Up to a third of young people face living in private rented accommodation all their lives, according to a report by the Resolution Foundation. The think tank, which aims to improve the standard of living of low and middle-income families said 40% of “millennials” – those born between 1980 and 1996 – were living in rented housing at the age of 30. That was twice as many as “generation X” – those born between 1965 and 1980.
How did we get here? Put simply, housing supply has failed to keep up with demand. However, this is more accurately a symptom of the problem and as every politician likes to remind us there are no silver bullets that will solve the housing crisis.
Co-ordinated action is needed at each stage of the development process to fix the way that housing is provided. But, to get to grips with our housing crisis, politicians need to tackle the root cause – our dysfunctional land market.
Land is the primary input into house building and the driving force behind rising house prices. The principal consequence of the scarcity and permanence of land as an investment – which is exacerbated by our planning system and heightened by our financial system – is that land value rises over time.
Who should capture the uplift in land value?
The question of who should capture this uplift in land value has been at the centre of the land reform debate for decades. In many other countries (for example in France) the planning system enables the uplift generated by planning and infrastructure development to be captured by the state. Thereby allowing the costs of making and sustaining places – transport, schools, hospitals and open space – to be recouped.
There is a strong moral case for this, with the primary benefiters of an uplift in the value of land not the government or community, but the landowner. Indeed, Adam Smith (an inspiration to many on the libertarian-wing of the Conservative Party) considered returns from the ownership of land to be unjust and inefficient.
So why when it seems, on face value, to be such an obvious issue to tackle has the government not changed the system? They could, for example, amend the Land Compensation Act of 1961 (to enable land to be purchased at existing use value) and reform Compulsory Purchase Powers (to give local authorities a more credible threat and enable them to benefit from the resulting uplift in land value). Or albeit the most controversial option, introduce a Land Value Tax (a charge levied on the value of land itself).
The answer is that whilst it meets all decent economic principles it annoys all the right people. The Scottish Government is currently putting this theory to the test, with the Scottish Land Commission. Formed in April 2017 to drive forward land reform (including examining Land Value Capture) it has already hit rocky waters following the publication of a discussion paper, which was attacked in an editorial published by The Times earlier this year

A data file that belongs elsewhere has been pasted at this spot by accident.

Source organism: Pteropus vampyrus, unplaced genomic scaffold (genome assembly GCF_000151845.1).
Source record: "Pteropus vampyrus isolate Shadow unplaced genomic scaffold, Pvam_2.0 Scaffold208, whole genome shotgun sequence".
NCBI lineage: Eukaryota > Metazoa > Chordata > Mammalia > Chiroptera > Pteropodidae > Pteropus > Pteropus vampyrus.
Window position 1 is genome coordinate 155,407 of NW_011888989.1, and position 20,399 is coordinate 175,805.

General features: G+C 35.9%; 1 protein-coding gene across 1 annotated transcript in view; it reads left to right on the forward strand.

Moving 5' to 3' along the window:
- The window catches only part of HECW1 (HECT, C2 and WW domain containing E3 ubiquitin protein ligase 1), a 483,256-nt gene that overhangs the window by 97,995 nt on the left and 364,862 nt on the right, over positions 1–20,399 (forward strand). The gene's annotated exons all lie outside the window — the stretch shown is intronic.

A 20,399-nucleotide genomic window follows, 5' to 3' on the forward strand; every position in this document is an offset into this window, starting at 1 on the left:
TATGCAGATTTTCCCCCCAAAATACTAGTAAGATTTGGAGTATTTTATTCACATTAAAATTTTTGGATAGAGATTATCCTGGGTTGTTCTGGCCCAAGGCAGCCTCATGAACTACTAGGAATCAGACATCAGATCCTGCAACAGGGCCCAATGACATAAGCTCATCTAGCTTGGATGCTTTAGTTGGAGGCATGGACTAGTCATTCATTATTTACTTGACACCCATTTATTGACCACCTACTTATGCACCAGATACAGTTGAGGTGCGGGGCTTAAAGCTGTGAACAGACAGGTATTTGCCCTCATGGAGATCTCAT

Setting out the paper’s position on the land reform agenda in Scotland, it described the discussion paper as a “disturbing document” which “blithely ignores the rights of private owners and the laws that protect them”.
And as for a Land Value Tax, it faces one huge hurdle. Everyone would have to pay for it, including the government. That includes the value of the land in Whitehall and the value of the acres of land that government departments put to little use.
So, where do we go from here?
Well, we need to make addressing Land Value Capture a political priority for the UK government and all political parties. In fairness, this is already starting to happen.
The Labour Party and Conservative Party committed to reforming CPO powers in their 2017 General Election manifestos. The Conservative manifesto, for example, stated: ‘We will reform Compulsory Purchase Orders to make them easier and less expensive for councils to use and to make it easier to determine the true market value of sites.’ And since the election the Labour Party and Liberal Democrat Party have both endorsed the idea of creating an “English Sovereign Land Trust” with powers to compulsorily purchase land for housing at prices which exclude the planning approval uplift value from the compensation.
The Communities and Local Government Committee have also launched an Inquiry into Land Value Capture which is looking at the methods currently used to capture the uplift in the value of the land associated with the granting of planning permission or resulting from improvements to nearby infrastructure. It is also examining whether there is a need for new ways to capture this uplift.
This is an issue on which all parties can agree action is needed. All we need now is for the government to act. Easy right? Well, perhaps not when the journey places you between the a-typical voter and the God of house prices.
And, before anyone says there are votes to be won in tackling the housing crisis, the supply-side reforms that are required will take years to take effect and are unlikely to generate votes for the government of the day. To deliver an immediate impact at the polls you also need further demand-side reform. An entirely different political minefield and one that I will leave alone for now!
Beyond the helicopter review of the need for fundamental change, there are many local authorities genuinely interested in delivering micro-adjustments, making their own difference to their communities. Not only are they dealing with the political sensitivities of timely consents, but also, type and tenure. If you’d like to know more about those councils and councillors who are ready to roll their sleeves up – get in touch.